Day 2. Morning walking around – Osh city
Get up at dawn and have a breakfast. Morning life is the busiest time for locals. Enjoy walking around the yurts to experience a true Kyrgyz traditional life. Return to the car and drive to Osh city.
DESCRIPTION: Tulparkul lake lays at the foot of Lenin Peak, the highest peak in Pamir mountainsat 7134 meters.The peak can be climbed through professional companies, but just getting to the yurt camp at the lake and hiking around gets you close to the peak, the glacier, and the surrounding valleys. Spend a sunny day relaxing at this alpine lake and enjoying warm yak milk inside the comfortable yurts. The area offers activities for all types of travelers, whether trekking, horseback riding, playing traditional Kyrgyz games or just enjoying traditional Kyrgyz hospitality. Do your best to hike up to ever frozen glaciers and leave the heat of Fergana valley behind.
ITINERARY:Osh city – Sarymogol village – Tulparkol lake near the Lenin Peak base camp– Osh city.
Day 1. Osh city – Sarymogol village – Tulparkul lake
The four hour drive from Osh takes you to Sarymogol village. Arrival in the village. Lunch at CBT guesthouse. Drive about an hour to get to the yurt camp at Tulparkul lake. Be accommodated in a yurt and enjoy walking around the lake.
Day 2. Tulparkol lake – to the foot of the Lenin Peak
Breakfast. The walk from the lake towards Peak Lenin glacier takes you straight up the valley into the Pamirs. You are in sight of the peak the whole time with the river on your right. You will pass Peak Lenin Base Camp about 30 minutes in, and then continue, crossing several run off streams. Avoid marmot holes. Get back to the camp the same way you went. Dinner and overnight are in a yurt.
Day 3. Tulparkul lake – Osh city.
Breakfast. Experience morning life of locals busy with milking yaks and making creams. Drive back to Osh city (4 hours).
Horses, cows and sheep are the main part of Kyrgyz people due to the mountainous relief of the Kyrgyz land. It influenced Kyrgyz cuisine as well. Traditional Kyrgyz food to the great extent comes from mutton, beefand horse meat, as well as various dairy products. The preparation techniques and major ingredients have been strongly influenced by the historically nomadic way of life. Moreover, Kyrgyzstan is home to many different nationalities and their various cuisines. Non-Kyrgyz cuisines that are particularly common and popular in Kyrgyzstan include Uyghur, Dungan, Uzbek, and Russian cuisines.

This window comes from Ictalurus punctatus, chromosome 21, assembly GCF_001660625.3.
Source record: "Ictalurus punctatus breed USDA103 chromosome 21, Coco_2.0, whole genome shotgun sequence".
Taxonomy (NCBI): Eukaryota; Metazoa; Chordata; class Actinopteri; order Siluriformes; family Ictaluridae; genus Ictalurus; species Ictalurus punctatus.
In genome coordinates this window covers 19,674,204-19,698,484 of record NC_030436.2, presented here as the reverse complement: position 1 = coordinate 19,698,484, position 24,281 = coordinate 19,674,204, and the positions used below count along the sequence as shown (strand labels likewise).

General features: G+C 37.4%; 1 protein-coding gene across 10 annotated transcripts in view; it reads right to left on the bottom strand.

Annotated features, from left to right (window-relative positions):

The common meals in Alay region are:
Oromo - once finished, it comes out as layers of dough that have been filled with finely cut chunks of meat, fat, and whatever else the cook feels like adding – carrots, onion, potato, or pumpkin. It’s steamed in a special multi-layered pot and is excellent when eaten with a side of ketchup. You’re more likely to see it served in Kyrgyz homes.
Borsokis dough that is cut into little squares and then fried so that they’re airy inside. Borsok is a staple food served during holidays.
Montyis meat, onion, and fat filled dumplings that are usually steamed.
Plovis originally Uzbek dish, but it became a main dish to welcome guests at your house. It’s fried onions and carrots mixed into spiced rice served with chunks of tender, boiled meat on top.
Bread– there many types of breads in the country difereing with their size, mixtures inside. It is baked in tandoor (a clay oven) in the villages.
Kuimak – liquid dough is fried in warm oil – and is eaten with sour cream.
Meat - The most common form of meat is mutton, beef and horse meat. Almost every meal is cooked with meat. Kyrgyz people cann’t image their lifw without this.
Honeyis also common in Kyrgyz culture. Many families make it in their homes.
Kuurdak- small pieces fried lamb or mutton with onion and spices.
Chuchvara- is meat dumplings of minced meat, onion and spices in dough. It is boiled in a broth with some meat.
Shorpo- is a hot oily soup with chunks of meat, potatoes and carrots
Kymyz- fermented mare’s milk, slightly alcoholic. Usualy made in summer time when people go to summer camps.
Airan(also known as Kefir) - is a milk drink that resembles drinking yogurt.